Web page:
Weather Safety: Seeking Shelter From A Tornado

This article discusses what people should do when a tornado warning is issued for their area.

In the movie "The Wizard of Oz," Dorothy is caught out in a tornado. She tries to get in the cellar, but the door will not come open. She runs for the house, lies on her bed, and is hit by a flying windowpane. While fanciful, this is a good illustration of what one should never do when seeking shelter from a tornado.

While most common in the Midwest and Southeast, tornadoes can occur anywhere. They can strike with little or no warning, leaving destruction in their wake. The hard fact is: the only truly safe refuge from a tornado is underground. A storm cellar or underground room is the only place that provides complete protection from the storm. However, those who do not have storm shelters can still take measures to protect themselves from a tornado.

The first thing to remember is to listen to the weather broadcasts when the weather gets stormy. Every home in a tornado-prone area should have a weather radio that will sound when the homeowner's county goes under a tornado warning.



Radios are far superior to sirens, since howling wind can carry the sound of a siren away from a home. Also, even a deep sleeper will wake up when the weather radio sounds. They are loud.

If a tornado warning is issued for your county, and the weather looks threatening, try not to panic. Don't waste time opening windows. It doesn't help and may cause more debris to blow in. More people are killed from flying debris in a tornado than by anything else. Stay away from windows and doors. If in a home, go to the center of the home, on the lowest level. Winds are at their lowest velocity at ground level, and you want as many walls as possible between you and the outside. Bathrooms or hall closets with inside walls surrounding them are good choices. Try not to get in a room with an outside wall. Protect your head with a pillow or blanket and have a battery-powered radio so you can hear the all-clear being given for your area.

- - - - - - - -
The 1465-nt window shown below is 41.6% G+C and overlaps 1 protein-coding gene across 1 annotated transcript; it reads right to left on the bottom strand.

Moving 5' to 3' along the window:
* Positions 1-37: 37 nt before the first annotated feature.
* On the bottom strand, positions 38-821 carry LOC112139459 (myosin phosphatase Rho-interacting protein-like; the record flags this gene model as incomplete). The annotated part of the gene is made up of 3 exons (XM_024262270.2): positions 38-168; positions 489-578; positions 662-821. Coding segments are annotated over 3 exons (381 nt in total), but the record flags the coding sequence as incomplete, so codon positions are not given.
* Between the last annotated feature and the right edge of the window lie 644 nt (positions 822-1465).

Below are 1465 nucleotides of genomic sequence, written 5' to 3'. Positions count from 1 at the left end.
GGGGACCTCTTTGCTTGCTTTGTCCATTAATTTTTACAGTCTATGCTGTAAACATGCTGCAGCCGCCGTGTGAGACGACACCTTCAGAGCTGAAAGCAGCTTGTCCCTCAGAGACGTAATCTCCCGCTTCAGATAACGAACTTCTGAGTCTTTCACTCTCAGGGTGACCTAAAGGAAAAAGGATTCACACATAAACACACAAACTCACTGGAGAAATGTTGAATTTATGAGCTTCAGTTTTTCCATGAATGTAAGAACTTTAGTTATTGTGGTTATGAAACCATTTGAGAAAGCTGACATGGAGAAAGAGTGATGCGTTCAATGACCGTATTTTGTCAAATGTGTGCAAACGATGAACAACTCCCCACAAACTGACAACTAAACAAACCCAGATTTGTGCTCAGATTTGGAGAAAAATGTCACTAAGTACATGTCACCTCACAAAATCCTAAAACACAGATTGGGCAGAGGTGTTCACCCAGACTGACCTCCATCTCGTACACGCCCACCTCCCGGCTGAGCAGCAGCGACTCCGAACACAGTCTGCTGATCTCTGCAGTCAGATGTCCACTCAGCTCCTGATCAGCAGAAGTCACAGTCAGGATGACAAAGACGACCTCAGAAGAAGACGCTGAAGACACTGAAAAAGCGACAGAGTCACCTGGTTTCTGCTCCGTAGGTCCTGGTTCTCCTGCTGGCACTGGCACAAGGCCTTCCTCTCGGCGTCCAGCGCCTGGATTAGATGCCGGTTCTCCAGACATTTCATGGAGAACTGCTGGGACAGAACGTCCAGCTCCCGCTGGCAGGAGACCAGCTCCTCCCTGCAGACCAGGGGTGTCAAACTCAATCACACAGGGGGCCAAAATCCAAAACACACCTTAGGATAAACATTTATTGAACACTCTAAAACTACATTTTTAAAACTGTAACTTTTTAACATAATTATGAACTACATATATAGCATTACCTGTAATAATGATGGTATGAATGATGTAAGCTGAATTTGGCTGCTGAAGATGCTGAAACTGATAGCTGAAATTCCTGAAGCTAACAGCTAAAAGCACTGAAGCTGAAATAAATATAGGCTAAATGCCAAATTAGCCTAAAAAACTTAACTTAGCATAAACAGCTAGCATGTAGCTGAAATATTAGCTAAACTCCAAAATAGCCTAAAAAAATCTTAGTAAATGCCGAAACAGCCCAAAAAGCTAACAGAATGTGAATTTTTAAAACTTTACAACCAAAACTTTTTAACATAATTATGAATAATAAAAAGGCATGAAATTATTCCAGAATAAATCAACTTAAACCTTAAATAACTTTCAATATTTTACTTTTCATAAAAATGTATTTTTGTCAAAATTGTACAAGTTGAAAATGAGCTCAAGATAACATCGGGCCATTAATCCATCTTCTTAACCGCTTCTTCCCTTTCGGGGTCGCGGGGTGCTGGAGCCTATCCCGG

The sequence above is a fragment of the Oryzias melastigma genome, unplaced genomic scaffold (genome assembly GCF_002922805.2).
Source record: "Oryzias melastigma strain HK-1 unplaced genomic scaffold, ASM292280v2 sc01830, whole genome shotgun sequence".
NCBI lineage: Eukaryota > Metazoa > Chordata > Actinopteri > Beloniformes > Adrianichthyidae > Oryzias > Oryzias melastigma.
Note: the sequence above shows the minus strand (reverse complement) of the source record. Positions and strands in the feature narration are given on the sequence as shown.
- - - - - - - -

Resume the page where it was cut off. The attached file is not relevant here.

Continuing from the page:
If you are in a mobile home, get out. Period. Mobile homes are death traps. If your mobile home park has a community shelter, go there. If not, get in a ditch and lie flat, protecting your head. You are safer in a ditch than in the mobile home.

Motorists should stay weather alert by keeping their car radios on when the weather looks bad. Pay attention to bulletins, and know the general movement of storms. If you see a funnel cloud, or a tornado warning is issued, try to get off the road and into a sturdy building. If this is not possible, hit the ditch.

Most shopping malls have protected shelter areas and will make announcements if the weather becomes threatening. Don't worry about your purchases "" if the order to get to the shelters is given, go. You don't want to be in a large building with lots of glass and an unsupported roof with a tornado lurking around. Get to safety.

Schools may have built-in shelters, or students may go into the hallways. In any case, students should never hesitate to follow their teachers' instructions about tornado safety.

Parents should also teach their children what to do in case a tornado warning is issued while they are working and the children are home alone. They should have drills to prepare for this situation.

No matter where you are, if a tornado warning is issued, take immediate cover. The most important things to remember are to find a place with interior walls or go underground and stay away from doors and windows.

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